- Another factor is prolonged stress. Cats who have been experiencing stress for a little while feel rejuvenated and comforted when they spray.
- When a cat is or just feels sort of threatened by somebody or something, it pees by spraying and this is a way that the cat is trying to indicate he or she is angry.
- In cases where you’ve found that the cat will spray at a particular family member, it might be safe to assume the cat has a problem with this person. Therefore, it’s good to monitor the way this family member behaves toward the cat to get an idea of what he or she dislikes.
- When bringing a new feline addition into your family, you might find that older cats start to spray. Cats tend to be rather personal naturally and dislike having to share their things, including their owner, with another animal.
- If you’ve found that the cat sprays around windows and doors, this generally means there’s some other cat hanging out around your house. This is the cat’s warning sign, the feline equivalent of a sign that says “You lousy kids, get off my lawn!”
- If there’s been a new family member staying in the home or if your cat has to adjust to a foreign area, they may spray.
If you’d like to figure out why your cats are spraying, you should try observing their behavior. Taking a look at the way they behave gives you an idea of the reason they spray. Try to refrain from punishing your cat when he or she sprays in your house. This is a fairly normal behavior among cats. Might want to ask your vet if it becomes habitual.
How Do I Get Rid Of Cat Pee In My House?
Cat owners understand being fed up about their cats peeing all over the house. If you’re frustrated, totally get that. It stinks. Literally and figuratively. Cat pee can ruin furniture, stain beautiful carpets, and make you contemplate moving just to be rid of the stink. You know the stench. Kind of hits you in the brain when you first walk in, like someone shoved an open bottle of ammonia in your face.
Worse, you can spend a small fortune on cleaning products trying to banish the odor. You break out the black light to find the pee. You scrub and spray and pray, then leave the house for a few hours only to return and discover the smell just won’t die. In fact, it actually smells worse now! How is that possible?
So, let’s talk about that cat pee. Science, yo.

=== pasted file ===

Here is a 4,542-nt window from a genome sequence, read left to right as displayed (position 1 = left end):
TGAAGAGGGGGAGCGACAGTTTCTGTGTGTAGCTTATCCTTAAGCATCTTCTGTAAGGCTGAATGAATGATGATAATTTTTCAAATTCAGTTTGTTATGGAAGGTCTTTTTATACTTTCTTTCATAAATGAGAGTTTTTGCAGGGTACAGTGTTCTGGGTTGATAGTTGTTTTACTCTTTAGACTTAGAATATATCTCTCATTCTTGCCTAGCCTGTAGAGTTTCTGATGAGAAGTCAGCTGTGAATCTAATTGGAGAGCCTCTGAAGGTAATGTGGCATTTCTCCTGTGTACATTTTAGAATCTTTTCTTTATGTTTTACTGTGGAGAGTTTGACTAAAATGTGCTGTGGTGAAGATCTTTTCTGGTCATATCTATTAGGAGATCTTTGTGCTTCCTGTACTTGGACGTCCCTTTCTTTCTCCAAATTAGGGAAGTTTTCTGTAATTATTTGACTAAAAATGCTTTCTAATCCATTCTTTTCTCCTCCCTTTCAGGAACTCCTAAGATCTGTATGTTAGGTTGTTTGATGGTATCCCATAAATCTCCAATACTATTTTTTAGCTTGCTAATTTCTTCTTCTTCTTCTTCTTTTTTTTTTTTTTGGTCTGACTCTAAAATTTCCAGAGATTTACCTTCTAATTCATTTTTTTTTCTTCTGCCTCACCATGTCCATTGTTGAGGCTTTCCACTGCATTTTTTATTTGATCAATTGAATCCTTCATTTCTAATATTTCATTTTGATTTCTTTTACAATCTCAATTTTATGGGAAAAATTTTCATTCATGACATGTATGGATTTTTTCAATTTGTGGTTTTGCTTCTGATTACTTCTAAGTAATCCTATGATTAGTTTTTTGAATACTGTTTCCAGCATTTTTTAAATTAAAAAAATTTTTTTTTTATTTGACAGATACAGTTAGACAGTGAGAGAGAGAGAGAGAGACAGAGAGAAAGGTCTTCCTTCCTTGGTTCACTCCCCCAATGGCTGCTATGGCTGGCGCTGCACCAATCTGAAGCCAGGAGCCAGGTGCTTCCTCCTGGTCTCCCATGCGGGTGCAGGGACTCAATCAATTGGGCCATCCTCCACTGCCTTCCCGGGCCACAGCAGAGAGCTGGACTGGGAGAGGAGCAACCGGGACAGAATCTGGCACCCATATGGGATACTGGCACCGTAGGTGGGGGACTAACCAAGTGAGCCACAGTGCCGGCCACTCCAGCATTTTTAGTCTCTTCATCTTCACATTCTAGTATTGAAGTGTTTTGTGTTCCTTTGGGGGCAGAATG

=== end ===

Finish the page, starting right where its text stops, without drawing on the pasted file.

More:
Before discussing how you can clean up cat pee the right way, it’s important to know what you’re dealing with here. Essentially, there are three basic components that make cat urine so “special”:
- Urochrome, which provides the pigmentation
- Urea, the substance that makes it sticky
- Uric acid, which causes the stench
The task of cleaning up cat urine isn’t challenging when you know what to do – other than torching your house. Basically, you’ve got two options: commercial products and DIY solutions.
Options For Cleaning Cat Pee
Using Commercial Cat Pee Solutions
The commercial products out there are mostly designed for removing the stains from cat pee. Cleaners with concentrated enzymes can be found as liquid products. They are used for removing cat pee, the stench, and the color from the carpets, fabrics, and floor.
You might not be able to just follow your nose to find the pee, especially if kitty’s gone several places. Now’s a great time to pretend you’re on X-Files or one of those ghost-hunting shows. Turn the lights off, grab some night-vision goggles… okay, that’s nuts. But you might find a UV light helpful. Cat urine will then glow as the UV hits it – it’s kind of cool.
Then, when you’ve found the spot(s), nuke them with an enzyme cleaner. There are several brands out there. It might take some trial and error to find one strong enough to kill the stink.
DIY Cat Pee Solutions
Those looking for a DIY home remedy to remove the mess from the cat pee can try these tricks:
- Blot the pee with a paper towel (if it’s still wet). Sprinkle… or dump… baking soda over the area. Pour a little bit of vinegar (ACV or regular) over the baking soda. After it’s done foaming, clean up with an absorbent rag.
- Do the same, using a concoction of 5 ounces hydrogen peroxide, a teaspoon of vinegar, a teaspoon of baking soda, and half a teaspoon of Dawn dish liquid.
Obviously, test a hidden spot of the surface to make sure you won’t ruin anything by spraying these solutions. Once you find a solution that works, make or buy it in bulk. That’s the surest way to make sure your kitty stops this behavior entirely. It’s like they know. Even when they don’t know… they know.
Let us know how this works for you!